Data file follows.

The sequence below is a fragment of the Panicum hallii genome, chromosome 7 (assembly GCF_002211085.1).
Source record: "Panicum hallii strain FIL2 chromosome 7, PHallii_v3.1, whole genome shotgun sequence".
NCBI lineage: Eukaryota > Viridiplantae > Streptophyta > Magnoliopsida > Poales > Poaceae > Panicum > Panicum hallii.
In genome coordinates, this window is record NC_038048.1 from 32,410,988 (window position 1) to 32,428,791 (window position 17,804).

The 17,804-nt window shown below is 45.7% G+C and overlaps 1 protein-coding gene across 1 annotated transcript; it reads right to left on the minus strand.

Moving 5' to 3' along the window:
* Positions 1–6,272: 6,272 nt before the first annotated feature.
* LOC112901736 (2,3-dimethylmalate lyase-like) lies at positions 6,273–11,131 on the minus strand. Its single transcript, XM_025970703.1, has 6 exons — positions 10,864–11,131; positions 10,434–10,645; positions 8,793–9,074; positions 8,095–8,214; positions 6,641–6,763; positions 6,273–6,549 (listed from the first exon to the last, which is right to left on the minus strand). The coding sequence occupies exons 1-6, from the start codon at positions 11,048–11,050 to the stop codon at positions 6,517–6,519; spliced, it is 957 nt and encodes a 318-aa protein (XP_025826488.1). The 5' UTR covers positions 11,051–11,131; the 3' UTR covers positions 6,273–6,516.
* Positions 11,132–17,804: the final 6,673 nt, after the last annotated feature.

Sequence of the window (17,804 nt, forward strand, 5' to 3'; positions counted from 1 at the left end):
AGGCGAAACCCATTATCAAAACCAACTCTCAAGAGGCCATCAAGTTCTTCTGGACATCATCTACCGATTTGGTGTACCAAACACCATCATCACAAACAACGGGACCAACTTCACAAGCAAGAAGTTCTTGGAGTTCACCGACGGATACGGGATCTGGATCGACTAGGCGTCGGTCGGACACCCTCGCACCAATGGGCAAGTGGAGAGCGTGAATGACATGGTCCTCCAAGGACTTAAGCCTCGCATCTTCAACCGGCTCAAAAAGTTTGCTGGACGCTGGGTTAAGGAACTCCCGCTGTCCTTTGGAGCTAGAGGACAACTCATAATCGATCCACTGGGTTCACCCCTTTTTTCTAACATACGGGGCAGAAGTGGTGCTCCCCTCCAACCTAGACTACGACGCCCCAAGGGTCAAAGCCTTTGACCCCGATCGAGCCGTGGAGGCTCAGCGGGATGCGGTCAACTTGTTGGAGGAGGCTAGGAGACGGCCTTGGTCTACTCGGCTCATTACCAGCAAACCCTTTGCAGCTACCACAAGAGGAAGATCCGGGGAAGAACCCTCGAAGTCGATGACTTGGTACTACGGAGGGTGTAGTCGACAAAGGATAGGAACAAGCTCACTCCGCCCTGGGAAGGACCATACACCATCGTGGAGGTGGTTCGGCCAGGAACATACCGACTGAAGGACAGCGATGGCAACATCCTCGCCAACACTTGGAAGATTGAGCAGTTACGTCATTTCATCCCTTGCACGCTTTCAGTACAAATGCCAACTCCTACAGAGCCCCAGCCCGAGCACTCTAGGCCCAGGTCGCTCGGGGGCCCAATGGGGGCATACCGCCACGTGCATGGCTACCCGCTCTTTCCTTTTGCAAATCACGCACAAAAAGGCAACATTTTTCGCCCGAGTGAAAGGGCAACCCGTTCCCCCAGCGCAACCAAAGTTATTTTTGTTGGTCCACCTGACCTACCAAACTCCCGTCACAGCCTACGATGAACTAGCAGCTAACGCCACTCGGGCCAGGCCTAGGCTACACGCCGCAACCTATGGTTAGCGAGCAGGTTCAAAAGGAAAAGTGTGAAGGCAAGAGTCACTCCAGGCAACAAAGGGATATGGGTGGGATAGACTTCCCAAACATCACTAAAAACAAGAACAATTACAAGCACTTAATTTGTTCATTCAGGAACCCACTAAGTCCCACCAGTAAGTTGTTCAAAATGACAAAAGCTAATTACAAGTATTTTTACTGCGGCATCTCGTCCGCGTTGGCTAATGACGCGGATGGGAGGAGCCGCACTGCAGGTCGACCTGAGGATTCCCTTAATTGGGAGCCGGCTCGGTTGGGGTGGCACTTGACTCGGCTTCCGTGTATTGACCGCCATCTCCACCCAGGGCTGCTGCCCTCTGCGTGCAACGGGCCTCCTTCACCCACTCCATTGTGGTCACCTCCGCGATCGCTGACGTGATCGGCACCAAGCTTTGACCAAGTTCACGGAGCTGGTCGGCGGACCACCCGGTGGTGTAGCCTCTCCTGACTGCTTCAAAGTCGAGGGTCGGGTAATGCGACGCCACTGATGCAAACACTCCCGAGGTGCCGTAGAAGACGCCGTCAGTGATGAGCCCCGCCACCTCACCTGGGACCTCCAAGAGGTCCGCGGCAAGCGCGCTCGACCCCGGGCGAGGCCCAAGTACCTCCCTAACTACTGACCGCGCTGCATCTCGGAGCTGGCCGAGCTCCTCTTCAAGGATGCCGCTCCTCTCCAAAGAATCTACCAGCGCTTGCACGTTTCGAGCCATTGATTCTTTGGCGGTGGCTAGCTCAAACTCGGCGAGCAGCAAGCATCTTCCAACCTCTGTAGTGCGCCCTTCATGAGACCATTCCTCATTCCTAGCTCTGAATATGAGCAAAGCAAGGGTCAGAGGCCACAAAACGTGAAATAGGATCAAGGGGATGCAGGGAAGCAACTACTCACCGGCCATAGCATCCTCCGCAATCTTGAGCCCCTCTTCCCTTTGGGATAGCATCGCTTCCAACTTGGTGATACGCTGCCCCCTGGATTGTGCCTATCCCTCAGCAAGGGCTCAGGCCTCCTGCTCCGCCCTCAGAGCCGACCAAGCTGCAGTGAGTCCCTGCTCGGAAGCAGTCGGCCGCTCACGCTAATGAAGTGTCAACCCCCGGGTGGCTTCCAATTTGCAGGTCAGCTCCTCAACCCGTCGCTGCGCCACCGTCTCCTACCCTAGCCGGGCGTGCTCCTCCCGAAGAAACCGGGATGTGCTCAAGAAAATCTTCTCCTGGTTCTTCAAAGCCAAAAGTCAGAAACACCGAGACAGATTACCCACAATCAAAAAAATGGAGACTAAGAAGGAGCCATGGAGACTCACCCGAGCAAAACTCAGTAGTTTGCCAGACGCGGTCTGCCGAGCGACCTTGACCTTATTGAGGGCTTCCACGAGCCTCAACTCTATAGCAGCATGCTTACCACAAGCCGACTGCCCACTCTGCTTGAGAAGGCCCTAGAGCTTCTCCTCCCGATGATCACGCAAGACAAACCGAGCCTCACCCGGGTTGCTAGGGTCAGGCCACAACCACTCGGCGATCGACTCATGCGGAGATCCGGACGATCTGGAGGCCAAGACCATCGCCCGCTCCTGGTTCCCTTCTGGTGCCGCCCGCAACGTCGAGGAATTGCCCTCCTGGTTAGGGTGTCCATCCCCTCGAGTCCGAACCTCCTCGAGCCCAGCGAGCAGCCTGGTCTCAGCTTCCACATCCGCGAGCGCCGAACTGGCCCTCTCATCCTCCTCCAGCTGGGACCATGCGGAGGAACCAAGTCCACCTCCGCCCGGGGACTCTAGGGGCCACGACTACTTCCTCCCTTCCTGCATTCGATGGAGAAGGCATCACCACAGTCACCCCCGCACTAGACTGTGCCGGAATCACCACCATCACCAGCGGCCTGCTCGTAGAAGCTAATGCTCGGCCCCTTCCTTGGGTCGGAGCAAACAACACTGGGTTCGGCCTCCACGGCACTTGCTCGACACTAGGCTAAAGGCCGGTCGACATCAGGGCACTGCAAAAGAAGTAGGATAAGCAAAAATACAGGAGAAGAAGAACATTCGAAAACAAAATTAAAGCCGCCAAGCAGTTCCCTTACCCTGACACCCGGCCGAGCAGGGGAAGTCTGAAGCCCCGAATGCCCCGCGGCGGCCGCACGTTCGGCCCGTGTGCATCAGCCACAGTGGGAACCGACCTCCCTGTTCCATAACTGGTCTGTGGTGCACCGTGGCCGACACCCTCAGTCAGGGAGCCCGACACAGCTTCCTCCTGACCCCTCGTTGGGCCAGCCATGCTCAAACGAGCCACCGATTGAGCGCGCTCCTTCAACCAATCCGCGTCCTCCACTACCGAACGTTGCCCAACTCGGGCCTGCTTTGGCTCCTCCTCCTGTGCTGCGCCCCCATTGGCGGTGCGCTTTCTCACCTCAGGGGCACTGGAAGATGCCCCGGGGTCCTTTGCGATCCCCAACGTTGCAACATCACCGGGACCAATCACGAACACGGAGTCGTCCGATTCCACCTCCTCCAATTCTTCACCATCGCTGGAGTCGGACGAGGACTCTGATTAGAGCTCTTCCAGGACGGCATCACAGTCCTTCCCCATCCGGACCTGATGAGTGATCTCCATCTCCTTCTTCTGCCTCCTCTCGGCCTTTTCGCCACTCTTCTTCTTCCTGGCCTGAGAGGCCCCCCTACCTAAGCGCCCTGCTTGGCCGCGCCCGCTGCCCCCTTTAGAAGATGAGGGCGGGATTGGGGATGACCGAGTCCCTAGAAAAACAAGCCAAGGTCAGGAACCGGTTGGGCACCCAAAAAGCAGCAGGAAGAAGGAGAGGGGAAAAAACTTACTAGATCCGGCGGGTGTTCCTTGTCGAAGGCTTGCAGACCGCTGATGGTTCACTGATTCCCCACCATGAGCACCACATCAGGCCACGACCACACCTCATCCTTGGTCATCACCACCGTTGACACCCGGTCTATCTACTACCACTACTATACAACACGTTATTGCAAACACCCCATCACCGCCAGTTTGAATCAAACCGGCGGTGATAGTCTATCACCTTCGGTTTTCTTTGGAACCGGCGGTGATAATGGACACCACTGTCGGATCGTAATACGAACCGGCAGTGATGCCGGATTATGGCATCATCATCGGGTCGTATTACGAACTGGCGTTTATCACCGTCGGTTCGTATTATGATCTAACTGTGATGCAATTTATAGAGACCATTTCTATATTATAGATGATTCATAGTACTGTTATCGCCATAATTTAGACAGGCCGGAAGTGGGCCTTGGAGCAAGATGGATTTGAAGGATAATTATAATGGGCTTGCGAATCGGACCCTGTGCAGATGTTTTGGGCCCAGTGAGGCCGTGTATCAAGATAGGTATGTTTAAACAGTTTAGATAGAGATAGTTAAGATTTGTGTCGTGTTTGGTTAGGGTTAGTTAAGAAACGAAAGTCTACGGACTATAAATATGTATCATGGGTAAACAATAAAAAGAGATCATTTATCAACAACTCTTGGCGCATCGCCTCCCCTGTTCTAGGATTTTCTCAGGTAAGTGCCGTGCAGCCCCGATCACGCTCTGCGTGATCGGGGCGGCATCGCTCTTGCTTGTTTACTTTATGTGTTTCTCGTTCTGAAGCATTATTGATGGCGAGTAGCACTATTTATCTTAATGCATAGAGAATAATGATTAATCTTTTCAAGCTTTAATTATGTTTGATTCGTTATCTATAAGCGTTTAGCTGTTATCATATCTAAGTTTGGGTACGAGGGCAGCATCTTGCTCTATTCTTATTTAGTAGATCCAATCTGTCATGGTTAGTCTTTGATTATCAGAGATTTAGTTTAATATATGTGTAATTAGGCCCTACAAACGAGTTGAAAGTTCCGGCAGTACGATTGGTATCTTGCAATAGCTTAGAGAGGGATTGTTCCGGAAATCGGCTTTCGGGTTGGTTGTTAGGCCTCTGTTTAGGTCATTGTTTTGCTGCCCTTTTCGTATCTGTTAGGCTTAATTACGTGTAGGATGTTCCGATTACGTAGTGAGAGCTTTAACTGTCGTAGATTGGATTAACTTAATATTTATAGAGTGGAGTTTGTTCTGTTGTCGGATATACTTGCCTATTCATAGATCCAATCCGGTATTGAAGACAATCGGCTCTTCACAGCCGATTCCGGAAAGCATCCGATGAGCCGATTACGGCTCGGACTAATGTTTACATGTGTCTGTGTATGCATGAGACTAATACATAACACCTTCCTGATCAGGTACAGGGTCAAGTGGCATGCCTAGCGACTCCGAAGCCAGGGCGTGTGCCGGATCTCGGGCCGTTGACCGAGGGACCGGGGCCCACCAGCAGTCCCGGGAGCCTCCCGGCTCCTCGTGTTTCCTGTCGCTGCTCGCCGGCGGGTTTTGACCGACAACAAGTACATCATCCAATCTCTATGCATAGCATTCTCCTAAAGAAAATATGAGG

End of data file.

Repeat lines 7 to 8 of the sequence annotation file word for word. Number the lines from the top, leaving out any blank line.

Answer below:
* Positions 1–6,272: 6,272 nt before the first annotated feature.
* LOC112901736 (2,3-dimethylmalate lyase-like) lies at positions 6,273–11,131 on the minus strand. Its single transcript, XM_025970703.1, has 6 exons — positions 10,864–11,131; positions 10,434–10,645; positions 8,793–9,074; positions 8,095–8,214; positions 6,641–6,763; positions 6,273–6,549 (listed from the first exon to the last, which is right to left on the minus strand). The coding sequence occupies exons 1-6, from the start codon at positions 11,048–11,050 to the stop codon at positions 6,517–6,519; spliced, it is 957 nt and encodes a 318-aa protein (XP_025826488.1). The 5' UTR covers positions 11,051–11,131; the 3' UTR covers positions 6,273–6,516.